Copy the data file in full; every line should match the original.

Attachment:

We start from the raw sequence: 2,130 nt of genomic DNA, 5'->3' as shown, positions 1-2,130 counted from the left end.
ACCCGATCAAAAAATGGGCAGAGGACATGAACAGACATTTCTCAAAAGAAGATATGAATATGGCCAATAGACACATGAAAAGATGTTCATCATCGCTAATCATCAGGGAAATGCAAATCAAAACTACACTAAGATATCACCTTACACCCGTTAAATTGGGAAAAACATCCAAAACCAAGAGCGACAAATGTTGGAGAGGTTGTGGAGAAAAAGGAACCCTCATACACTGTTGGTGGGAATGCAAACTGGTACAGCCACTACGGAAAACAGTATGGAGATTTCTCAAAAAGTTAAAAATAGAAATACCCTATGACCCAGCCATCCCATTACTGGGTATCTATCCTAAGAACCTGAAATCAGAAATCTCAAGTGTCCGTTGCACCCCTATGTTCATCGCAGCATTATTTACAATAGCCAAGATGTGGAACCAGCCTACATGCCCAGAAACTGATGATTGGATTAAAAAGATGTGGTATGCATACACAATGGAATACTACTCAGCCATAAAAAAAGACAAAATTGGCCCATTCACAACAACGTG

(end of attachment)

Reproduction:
We start from the raw sequence: 2,130 nt of genomic DNA, 5'->3' as shown, positions 1-2,130 counted from the left end.
ACCCGATCAAAAAATGGGCAGAGGACATGAACAGACATTTCTCAAAAGAAGATATGAATATGGCCAATAGACACATGAAAAGATGTTCATCATCGCTAATCATCAGGGAAATGCAAATCAAAACTACACTAAGATATCACCTTACACCCGTTAAATTGGGAAAAACATCCAAAACCAAGAGCGACAAATGTTGGAGAGGTTGTGGAGAAAAAGGAACCCTCATACACTGTTGGTGGGAATGCAAACTGGTACAGCCACTACGGAAAACAGTATGGAGATTTCTCAAAAAGTTAAAAATAGAAATACCCTATGACCCAGCCATCCCATTACTGGGTATCTATCCTAAGAACCTGAAATCAGAAATCTCAAGTGTCCGTTGCACCCCTATGTTCATCGCAGCATTATTTACAATAGCCAAGATGTGGAACCAGCCTACATGCCCAGAAACTGATGATTGGATTAAAAAGATGTGGTATGCATACACAATGGAATACTACTCAGCCATAAAAAAAGACAAAATTGGCCCATTCACAACAACGTG